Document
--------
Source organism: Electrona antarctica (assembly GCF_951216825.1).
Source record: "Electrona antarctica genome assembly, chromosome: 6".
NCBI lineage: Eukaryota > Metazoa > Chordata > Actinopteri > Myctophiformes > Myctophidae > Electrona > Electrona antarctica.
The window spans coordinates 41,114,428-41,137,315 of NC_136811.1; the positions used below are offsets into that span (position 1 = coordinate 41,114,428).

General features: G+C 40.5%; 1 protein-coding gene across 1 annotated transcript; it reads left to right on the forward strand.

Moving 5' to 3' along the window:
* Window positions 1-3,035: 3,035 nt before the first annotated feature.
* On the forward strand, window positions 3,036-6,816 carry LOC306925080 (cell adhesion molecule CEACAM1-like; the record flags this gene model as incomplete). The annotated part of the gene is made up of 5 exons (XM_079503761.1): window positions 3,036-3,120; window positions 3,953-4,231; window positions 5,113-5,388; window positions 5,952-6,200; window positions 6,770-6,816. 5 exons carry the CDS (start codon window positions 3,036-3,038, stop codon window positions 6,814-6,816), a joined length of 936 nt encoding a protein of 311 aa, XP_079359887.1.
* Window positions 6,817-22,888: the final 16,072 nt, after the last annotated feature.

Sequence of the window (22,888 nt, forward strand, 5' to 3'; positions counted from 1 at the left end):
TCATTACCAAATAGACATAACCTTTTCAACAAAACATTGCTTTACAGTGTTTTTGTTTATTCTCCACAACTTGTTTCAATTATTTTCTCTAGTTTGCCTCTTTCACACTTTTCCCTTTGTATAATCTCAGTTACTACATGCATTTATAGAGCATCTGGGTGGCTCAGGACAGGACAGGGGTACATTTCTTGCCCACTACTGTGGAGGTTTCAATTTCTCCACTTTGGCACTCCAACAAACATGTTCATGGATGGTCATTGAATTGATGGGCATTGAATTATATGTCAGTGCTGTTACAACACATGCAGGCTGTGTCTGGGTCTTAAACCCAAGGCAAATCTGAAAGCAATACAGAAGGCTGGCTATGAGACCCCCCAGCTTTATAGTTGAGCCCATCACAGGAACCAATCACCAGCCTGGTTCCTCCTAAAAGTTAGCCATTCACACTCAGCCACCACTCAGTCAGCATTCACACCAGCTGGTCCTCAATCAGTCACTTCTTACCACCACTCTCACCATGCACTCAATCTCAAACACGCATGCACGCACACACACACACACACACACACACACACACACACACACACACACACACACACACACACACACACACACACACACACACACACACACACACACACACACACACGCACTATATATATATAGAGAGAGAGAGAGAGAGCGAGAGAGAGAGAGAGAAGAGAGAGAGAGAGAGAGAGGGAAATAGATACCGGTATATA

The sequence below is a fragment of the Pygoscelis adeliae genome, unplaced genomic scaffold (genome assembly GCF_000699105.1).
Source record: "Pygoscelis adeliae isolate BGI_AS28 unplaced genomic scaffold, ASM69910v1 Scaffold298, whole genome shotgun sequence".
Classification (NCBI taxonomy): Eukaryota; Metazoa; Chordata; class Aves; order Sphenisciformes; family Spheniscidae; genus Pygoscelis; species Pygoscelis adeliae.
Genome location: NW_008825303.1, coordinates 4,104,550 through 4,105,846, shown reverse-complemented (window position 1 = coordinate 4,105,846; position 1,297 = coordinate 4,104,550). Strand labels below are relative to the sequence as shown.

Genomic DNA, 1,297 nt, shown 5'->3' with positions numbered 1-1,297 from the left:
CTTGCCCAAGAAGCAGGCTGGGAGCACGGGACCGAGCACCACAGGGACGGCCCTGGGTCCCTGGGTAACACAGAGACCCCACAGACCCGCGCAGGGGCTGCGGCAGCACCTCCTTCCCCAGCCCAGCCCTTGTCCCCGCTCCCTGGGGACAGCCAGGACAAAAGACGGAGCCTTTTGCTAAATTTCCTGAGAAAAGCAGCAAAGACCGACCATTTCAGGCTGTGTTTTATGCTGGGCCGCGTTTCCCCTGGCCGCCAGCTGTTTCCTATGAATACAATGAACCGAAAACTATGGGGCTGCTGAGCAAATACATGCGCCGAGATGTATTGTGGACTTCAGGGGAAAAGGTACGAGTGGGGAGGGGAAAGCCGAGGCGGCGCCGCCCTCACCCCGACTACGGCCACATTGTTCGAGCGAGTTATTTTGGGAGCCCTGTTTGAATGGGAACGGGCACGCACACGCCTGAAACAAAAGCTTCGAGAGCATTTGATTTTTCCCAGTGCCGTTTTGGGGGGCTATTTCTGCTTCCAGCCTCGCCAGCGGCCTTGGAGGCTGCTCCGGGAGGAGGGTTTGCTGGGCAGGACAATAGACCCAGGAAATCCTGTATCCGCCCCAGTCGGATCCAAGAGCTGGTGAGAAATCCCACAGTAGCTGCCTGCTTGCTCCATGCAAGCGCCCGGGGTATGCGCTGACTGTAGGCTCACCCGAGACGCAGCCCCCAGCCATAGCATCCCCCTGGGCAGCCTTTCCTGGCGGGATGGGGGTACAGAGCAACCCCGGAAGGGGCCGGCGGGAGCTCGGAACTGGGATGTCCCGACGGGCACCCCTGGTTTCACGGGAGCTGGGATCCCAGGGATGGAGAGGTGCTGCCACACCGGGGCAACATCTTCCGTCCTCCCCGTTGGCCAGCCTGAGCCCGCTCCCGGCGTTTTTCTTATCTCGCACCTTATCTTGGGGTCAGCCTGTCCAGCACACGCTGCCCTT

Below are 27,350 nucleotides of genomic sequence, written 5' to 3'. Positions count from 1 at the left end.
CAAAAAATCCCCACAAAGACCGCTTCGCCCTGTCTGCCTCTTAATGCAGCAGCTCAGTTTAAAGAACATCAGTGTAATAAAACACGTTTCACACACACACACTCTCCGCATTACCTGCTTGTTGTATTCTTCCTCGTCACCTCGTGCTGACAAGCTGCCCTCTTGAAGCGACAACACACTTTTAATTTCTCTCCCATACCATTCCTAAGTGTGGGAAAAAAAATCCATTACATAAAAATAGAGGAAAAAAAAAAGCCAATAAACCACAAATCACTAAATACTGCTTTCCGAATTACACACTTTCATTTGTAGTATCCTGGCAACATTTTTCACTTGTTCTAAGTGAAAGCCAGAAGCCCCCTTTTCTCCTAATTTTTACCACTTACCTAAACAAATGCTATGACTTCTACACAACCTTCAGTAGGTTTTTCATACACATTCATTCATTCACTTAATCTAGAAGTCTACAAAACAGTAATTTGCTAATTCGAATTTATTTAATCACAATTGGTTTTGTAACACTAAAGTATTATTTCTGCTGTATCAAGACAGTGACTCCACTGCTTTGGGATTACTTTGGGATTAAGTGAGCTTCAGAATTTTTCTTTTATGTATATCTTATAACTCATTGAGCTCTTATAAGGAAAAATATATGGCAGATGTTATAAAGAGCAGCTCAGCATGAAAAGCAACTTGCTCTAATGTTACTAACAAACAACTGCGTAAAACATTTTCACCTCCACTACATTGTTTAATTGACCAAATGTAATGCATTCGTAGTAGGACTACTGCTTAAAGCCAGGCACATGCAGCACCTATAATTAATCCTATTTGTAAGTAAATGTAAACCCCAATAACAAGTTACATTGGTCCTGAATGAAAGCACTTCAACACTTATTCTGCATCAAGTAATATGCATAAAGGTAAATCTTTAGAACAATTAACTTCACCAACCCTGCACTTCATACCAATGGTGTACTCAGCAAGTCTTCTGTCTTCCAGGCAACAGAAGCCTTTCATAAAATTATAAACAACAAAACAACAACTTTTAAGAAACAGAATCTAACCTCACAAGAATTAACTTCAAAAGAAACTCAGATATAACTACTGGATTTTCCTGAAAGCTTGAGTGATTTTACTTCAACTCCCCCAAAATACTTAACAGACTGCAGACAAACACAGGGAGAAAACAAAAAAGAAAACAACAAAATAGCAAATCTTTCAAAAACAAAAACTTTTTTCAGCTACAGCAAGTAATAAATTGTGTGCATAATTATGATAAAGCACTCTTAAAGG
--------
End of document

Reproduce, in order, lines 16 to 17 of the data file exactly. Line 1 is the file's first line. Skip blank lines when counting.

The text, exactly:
Genomic DNA, 1,297 nt, shown 5'->3' with positions numbered 1-1,297 from the left:
CTTGCCCAAGAAGCAGGCTGGGAGCACGGGACCGAGCACCACAGGGACGGCCCTGGGTCCCTGGGTAACACAGAGACCCCACAGACCCGCGCAGGGGCTGCGGCAGCACCTCCTTCCCCAGCCCAGCCCTTGTCCCCGCTCCCTGGGGACAGCCAGGACAAAAGACGGAGCCTTTTGCTAAATTTCCTGAGAAAAGCAGCAAAGACCGACCATTTCAGGCTGTGTTTTATGCTGGGCCGCGTTTCCCCTGGCCGCCAGCTGTTTCCTATGAATACAATGAACCGAAAACTATGGGGCTGCTGAGCAAATACATGCGCCGAGATGTATTGTGGACTTCAGGGGAAAAGGTACGAGTGGGGAGGGGAAAGCCGAGGCGGCGCCGCCCTCACCCCGACTACGGCCACATTGTTCGAGCGAGTTATTTTGGGAGCCCTGTTTGAATGGGAACGGGCACGCACACGCCTGAAACAAAAGCTTCGAGAGCATTTGATTTTTCCCAGTGCCGTTTTGGGGGGCTATTTCTGCTTCCAGCCTCGCCAGCGGCCTTGGAGGCTGCTCCGGGAGGAGGGTTTGCTGGGCAGGACAATAGACCCAGGAAATCCTGTATCCGCCCCAGTCGGATCCAAGAGCTGGTGAGAAATCCCACAGTAGCTGCCTGCTTGCTCCATGCAAGCGCCCGGGGTATGCGCTGACTGTAGGCTCACCCGAGACGCAGCCCCCAGCCATAGCATCCCCCTGGGCAGCCTTTCCTGGCGGGATGGGGGTACAGAGCAACCCCGGAAGGGGCCGGCGGGAGCTCGGAACTGGGATGTCCCGACGGGCACCCCTGGTTTCACGGGAGCTGGGATCCCAGGGATGGAGAGGTGCTGCCACACCGGGGCAACATCTTCCGTCCTCCCCGTTGGCCAGCCTGAGCCCGCTCCCGGCGTTTTTCTTATCTCGCACCTTATCTTGGGGTCAGCCTGTCCAGCACACGCTGCCCTT